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17 April 2014 12:48 pm ,
Vol. 344 ,
Officials last week revealed that the U.S. contribution to ITER could cost $3.9 billion by 2034—roughly four times the...
An experimental hepatitis B drug that looked safe in animal trials tragically killed five of 15 patients in 1993. Now,...
Using the two high-quality genomes that exist for Neandertals and Denisovans, researchers find clues to gene activity...
A new report from the Intergovernmental Panel on Climate Change (IPCC) concludes that humanity has done little to slow...
Astronomers have discovered an Earth-sized planet in the habitable zone of a red dwarf—a star cooler than the sun—500...
Three years ago, Jennifer Francis of Rutgers University proposed that a warming Arctic was altering the behavior of the...
- 17 April 2014 12:48 pm , Vol. 344 , #6181
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ScienceShot: Black Holes Tease Out a Dark Matter Secret
23 March 2010 1:04 pm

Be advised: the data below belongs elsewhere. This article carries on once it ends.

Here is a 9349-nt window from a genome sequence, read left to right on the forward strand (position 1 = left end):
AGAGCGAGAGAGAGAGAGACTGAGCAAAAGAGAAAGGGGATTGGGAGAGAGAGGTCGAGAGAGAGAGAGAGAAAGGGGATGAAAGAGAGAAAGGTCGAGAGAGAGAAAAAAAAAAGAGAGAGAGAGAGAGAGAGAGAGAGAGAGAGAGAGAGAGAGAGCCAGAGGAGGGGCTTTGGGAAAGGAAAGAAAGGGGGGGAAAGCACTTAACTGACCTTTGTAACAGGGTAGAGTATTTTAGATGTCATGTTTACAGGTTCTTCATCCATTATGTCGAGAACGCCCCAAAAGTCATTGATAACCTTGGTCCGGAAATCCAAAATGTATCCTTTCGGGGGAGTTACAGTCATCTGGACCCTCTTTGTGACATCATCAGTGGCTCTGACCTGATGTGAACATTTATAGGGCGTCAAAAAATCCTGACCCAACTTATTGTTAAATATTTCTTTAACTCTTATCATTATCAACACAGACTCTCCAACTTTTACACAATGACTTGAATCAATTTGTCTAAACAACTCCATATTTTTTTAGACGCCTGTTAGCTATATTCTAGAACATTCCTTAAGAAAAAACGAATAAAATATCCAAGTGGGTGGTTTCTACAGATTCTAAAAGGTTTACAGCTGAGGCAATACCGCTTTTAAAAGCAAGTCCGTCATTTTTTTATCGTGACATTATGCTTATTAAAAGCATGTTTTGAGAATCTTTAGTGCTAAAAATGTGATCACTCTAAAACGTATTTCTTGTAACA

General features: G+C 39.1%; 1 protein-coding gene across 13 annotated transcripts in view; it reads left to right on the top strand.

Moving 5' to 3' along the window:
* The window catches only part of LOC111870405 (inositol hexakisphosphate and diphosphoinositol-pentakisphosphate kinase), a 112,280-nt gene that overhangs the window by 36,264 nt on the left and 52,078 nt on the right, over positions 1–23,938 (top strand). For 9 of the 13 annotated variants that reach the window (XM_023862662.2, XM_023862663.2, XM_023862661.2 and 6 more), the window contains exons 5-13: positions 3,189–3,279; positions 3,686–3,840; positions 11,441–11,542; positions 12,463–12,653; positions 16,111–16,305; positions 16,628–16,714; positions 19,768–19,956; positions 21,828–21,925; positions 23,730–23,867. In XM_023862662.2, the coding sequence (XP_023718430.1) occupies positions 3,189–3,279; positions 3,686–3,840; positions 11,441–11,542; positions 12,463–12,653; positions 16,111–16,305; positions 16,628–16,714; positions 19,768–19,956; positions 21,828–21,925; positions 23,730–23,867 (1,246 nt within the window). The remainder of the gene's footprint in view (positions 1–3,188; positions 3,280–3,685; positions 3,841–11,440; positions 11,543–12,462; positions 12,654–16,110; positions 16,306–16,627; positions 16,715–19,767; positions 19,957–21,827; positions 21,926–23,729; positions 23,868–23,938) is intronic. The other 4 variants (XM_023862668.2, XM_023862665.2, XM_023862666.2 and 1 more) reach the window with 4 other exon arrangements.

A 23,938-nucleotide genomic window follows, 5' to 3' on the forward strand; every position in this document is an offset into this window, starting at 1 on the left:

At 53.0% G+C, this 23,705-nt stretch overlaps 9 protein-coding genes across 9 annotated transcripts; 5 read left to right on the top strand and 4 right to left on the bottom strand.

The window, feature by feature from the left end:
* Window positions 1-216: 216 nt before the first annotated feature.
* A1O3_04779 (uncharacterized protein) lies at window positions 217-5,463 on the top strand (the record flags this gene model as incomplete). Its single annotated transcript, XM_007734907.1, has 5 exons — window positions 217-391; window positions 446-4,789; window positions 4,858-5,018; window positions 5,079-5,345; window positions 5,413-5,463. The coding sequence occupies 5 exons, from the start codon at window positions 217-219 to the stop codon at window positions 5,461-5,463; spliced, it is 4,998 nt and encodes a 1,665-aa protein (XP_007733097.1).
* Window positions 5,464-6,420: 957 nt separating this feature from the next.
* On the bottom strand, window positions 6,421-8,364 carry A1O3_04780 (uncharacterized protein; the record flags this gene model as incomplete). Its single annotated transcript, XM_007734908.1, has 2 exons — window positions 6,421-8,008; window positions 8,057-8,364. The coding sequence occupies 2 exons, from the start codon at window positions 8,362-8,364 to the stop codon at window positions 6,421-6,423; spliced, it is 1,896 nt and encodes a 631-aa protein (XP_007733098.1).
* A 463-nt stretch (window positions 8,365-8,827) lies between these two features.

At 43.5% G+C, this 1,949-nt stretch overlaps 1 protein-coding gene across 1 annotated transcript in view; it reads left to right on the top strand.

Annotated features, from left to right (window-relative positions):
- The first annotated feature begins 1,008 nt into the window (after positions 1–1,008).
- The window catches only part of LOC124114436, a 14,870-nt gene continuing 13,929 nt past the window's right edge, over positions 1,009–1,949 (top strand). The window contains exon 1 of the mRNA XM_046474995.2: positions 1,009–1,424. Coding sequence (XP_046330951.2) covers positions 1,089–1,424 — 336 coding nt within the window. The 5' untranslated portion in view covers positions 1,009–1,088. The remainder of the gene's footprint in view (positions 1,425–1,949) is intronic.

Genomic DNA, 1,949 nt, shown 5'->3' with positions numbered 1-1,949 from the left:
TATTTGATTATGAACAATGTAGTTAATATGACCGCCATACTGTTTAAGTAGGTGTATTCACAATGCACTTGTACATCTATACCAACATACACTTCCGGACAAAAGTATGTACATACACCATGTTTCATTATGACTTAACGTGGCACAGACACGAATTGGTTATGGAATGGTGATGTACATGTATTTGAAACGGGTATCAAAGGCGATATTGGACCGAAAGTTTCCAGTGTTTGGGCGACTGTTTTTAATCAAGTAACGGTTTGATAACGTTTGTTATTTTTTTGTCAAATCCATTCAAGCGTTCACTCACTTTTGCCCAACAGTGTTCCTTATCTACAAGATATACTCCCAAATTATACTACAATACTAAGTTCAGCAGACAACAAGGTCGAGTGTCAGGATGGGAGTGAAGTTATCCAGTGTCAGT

The mysterious substance known as dark matter—which makes up six times more of the universe than ordinary, visible matter—may have finally yielded one of its secrets. Astronomers studying the behavior of supermassive black holes, the gigantic beasts lurking at the hearts of most galaxies, have discovered that dark matter seems to have a density limit. As a supermassive black hole sucks in material from the surrounding galaxy, part of that material is dark matter, which is invisible except for its gravitational pull. Astronomers know that galaxies need the extra gravity from dark matter to keep their constituent stars from flying off into space. But if too much dark matter got pulled into supermassive black holes, there wouldn't be enough to hold galaxies together. Researchers calculate in an upcoming issue of the Monthly Notices of the Royal Astronomical Society, that the maximum density for dark matter must be seven times the mass of the sun per cubic light-year of space. Any more than that amount, and supermassive black holes would have grown so large that they would have devoured giant swaths of material from the hearts of galaxies, possibly obliterating them entirely.